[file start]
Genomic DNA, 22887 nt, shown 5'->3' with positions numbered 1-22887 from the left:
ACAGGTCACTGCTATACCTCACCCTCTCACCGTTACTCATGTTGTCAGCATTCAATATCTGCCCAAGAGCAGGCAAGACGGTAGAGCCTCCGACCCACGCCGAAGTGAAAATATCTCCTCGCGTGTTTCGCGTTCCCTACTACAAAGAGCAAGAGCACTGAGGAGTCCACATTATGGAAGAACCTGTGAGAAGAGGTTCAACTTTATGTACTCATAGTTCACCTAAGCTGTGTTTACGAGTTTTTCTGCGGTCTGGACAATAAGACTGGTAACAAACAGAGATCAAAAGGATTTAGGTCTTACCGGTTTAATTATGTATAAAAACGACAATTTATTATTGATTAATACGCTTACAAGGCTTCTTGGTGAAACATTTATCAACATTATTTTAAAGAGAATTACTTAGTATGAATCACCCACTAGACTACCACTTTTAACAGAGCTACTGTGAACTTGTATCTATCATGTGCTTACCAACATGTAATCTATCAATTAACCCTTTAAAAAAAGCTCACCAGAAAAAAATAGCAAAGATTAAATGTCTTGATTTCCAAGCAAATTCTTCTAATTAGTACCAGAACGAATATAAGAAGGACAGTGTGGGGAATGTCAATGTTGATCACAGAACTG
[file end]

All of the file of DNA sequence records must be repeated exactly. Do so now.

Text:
Genomic DNA, 22887 nt, shown 5'->3' with positions numbered 1-22887 from the left:
ACAGGTCACTGCTATACCTCACCCTCTCACCGTTACTCATGTTGTCAGCATTCAATATCTGCCCAAGAGCAGGCAAGACGGTAGAGCCTCCGACCCACGCCGAAGTGAAAATATCTCCTCGCGTGTTTCGCGTTCCCTACTACAAAGAGCAAGAGCACTGAGGAGTCCACATTATGGAAGAACCTGTGAGAAGAGGTTCAACTTTATGTACTCATAGTTCACCTAAGCTGTGTTTACGAGTTTTTCTGCGGTCTGGACAATAAGACTGGTAACAAACAGAGATCAAAAGGATTTAGGTCTTACCGGTTTAATTATGTATAAAAACGACAATTTATTATTGATTAATACGCTTACAAGGCTTCTTGGTGAAACATTTATCAACATTATTTTAAAGAGAATTACTTAGTATGAATCACCCACTAGACTACCACTTTTAACAGAGCTACTGTGAACTTGTATCTATCATGTGCTTACCAACATGTAATCTATCAATTAACCCTTTAAAAAAAGCTCACCAGAAAAAAATAGCAAAGATTAAATGTCTTGATTTCCAAGCAAATTCTTCTAATTAGTACCAGAACGAATATAAGAAGGACAGTGTGGGGAATGTCAATGTTGATCACAGAACTG